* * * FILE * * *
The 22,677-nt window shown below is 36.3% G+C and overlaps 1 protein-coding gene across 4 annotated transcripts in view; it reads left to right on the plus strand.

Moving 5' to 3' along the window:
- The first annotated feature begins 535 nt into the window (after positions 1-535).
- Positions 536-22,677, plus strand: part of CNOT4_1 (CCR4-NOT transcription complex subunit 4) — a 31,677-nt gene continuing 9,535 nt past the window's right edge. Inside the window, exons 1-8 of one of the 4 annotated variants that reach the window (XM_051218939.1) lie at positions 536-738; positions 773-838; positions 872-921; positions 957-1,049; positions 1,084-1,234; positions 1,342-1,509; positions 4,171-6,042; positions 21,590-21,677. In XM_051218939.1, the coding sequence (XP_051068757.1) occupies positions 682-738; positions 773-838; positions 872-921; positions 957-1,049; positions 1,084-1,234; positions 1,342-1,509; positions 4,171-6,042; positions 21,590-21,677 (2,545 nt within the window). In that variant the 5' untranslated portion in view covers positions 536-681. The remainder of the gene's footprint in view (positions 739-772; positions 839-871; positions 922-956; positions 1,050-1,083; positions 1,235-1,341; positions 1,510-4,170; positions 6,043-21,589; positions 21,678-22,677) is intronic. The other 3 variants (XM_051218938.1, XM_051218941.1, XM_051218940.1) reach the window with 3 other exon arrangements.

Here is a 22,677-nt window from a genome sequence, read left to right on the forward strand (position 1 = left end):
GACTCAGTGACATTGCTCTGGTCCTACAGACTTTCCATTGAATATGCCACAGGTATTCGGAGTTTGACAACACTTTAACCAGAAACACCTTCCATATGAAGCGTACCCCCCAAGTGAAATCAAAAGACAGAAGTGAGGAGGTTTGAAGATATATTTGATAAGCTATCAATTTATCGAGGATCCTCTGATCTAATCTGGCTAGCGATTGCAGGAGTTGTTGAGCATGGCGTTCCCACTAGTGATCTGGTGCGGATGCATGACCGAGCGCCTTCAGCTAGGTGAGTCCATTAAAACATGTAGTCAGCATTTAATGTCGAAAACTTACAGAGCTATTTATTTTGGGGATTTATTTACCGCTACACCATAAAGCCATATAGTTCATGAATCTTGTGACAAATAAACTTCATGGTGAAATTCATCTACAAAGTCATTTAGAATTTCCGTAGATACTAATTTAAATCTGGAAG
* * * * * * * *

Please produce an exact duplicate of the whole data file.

The 22,677-nt window shown below is 36.3% G+C and overlaps 1 protein-coding gene across 4 annotated transcripts in view; it reads left to right on the plus strand.

Moving 5' to 3' along the window:
- The first annotated feature begins 535 nt into the window (after positions 1-535).
- Positions 536-22,677, plus strand: part of CNOT4_1 (CCR4-NOT transcription complex subunit 4) — a 31,677-nt gene continuing 9,535 nt past the window's right edge. Inside the window, exons 1-8 of one of the 4 annotated variants that reach the window (XM_051218939.1) lie at positions 536-738; positions 773-838; positions 872-921; positions 957-1,049; positions 1,084-1,234; positions 1,342-1,509; positions 4,171-6,042; positions 21,590-21,677. In XM_051218939.1, the coding sequence (XP_051068757.1) occupies positions 682-738; positions 773-838; positions 872-921; positions 957-1,049; positions 1,084-1,234; positions 1,342-1,509; positions 4,171-6,042; positions 21,590-21,677 (2,545 nt within the window). In that variant the 5' untranslated portion in view covers positions 536-681. The remainder of the gene's footprint in view (positions 739-772; positions 839-871; positions 922-956; positions 1,050-1,083; positions 1,235-1,341; positions 1,510-4,170; positions 6,043-21,589; positions 21,678-22,677) is intronic. The other 3 variants (XM_051218938.1, XM_051218941.1, XM_051218940.1) reach the window with 3 other exon arrangements.

Here is a 22,677-nt window from a genome sequence, read left to right on the forward strand (position 1 = left end):
GACTCAGTGACATTGCTCTGGTCCTACAGACTTTCCATTGAATATGCCACAGGTATTCGGAGTTTGACAACACTTTAACCAGAAACACCTTCCATATGAAGCGTACCCCCCAAGTGAAATCAAAAGACAGAAGTGAGGAGGTTTGAAGATATATTTGATAAGCTATCAATTTATCGAGGATCCTCTGATCTAATCTGGCTAGCGATTGCAGGAGTTGTTGAGCATGGCGTTCCCACTAGTGATCTGGTGCGGATGCATGACCGAGCGCCTTCAGCTAGGTGAGTCCATTAAAACATGTAGTCAGCATTTAATGTCGAAAACTTACAGAGCTATTTATTTTGGGGATTTATTTACCGCTACACCATAAAGCCATATAGTTCATGAATCTTGTGACAAATAAACTTCATGGTGAAATTCATCTACAAAGTCATTTAGAATTTCCGTAGATACTAATTTAAATCTGGAAG